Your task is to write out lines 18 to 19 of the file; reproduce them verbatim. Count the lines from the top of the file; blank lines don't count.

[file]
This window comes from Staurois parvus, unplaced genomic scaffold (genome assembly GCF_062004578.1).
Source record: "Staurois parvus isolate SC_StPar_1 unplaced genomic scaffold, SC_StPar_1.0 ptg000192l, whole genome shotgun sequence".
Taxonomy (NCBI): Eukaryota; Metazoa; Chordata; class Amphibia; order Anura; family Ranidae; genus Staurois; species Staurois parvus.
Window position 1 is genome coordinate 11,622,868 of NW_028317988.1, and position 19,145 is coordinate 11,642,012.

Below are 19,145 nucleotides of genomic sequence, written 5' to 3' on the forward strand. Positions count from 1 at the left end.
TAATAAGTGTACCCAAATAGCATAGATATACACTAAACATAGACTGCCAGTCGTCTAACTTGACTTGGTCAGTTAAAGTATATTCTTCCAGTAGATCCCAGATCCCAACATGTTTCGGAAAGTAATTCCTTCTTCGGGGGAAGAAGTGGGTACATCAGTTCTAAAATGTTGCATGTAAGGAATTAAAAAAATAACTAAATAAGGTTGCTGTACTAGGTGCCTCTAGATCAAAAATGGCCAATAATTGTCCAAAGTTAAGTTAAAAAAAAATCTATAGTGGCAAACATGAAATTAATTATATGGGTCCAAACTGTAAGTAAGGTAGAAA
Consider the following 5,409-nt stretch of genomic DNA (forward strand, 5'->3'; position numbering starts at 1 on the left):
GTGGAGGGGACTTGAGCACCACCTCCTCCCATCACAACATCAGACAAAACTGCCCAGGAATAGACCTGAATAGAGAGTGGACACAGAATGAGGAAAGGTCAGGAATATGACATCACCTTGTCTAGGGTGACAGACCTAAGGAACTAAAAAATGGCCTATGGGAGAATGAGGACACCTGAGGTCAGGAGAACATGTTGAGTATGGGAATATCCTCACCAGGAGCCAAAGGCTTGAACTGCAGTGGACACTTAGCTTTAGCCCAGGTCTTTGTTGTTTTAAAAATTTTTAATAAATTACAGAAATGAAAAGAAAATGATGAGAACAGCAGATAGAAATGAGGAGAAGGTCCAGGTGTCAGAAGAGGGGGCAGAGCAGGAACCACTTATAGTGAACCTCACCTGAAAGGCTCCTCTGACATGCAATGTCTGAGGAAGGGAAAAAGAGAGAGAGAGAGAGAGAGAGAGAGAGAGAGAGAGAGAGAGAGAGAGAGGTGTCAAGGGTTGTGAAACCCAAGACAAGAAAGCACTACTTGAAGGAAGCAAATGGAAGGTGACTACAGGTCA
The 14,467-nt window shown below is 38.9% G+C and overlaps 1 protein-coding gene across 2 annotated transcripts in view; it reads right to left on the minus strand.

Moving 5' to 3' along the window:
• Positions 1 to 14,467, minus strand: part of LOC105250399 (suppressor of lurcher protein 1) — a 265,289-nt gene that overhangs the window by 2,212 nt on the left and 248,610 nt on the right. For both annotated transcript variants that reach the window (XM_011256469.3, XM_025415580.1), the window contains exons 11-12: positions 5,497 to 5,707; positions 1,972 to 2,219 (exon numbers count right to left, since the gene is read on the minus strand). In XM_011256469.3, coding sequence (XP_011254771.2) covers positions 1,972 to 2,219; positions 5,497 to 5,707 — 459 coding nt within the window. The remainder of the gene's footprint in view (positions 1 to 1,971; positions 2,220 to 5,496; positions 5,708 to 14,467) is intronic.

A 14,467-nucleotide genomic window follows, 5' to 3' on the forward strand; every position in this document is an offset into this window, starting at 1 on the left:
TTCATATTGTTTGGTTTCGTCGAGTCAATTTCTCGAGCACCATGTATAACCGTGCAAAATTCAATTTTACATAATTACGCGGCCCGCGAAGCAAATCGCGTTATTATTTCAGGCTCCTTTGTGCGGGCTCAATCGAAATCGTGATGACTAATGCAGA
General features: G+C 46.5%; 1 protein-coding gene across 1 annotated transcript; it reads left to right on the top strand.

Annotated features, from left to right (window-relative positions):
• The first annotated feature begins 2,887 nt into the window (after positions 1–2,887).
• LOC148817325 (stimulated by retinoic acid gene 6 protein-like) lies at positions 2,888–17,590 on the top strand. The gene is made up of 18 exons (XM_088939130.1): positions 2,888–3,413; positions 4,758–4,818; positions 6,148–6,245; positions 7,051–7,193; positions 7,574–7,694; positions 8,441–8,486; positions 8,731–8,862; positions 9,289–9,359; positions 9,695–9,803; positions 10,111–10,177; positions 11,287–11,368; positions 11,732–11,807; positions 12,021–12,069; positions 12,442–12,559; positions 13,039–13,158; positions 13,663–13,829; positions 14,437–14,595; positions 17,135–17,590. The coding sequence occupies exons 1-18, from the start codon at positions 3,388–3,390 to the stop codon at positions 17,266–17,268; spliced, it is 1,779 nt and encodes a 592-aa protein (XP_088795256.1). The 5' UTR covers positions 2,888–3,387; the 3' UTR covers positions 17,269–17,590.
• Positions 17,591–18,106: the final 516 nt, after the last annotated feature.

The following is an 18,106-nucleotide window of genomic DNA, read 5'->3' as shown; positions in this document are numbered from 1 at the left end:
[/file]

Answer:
• Positions 17,591–18,106: the final 516 nt, after the last annotated feature.

The following is an 18,106-nucleotide window of genomic DNA, read 5'->3' as shown; positions in this document are numbered from 1 at the left end: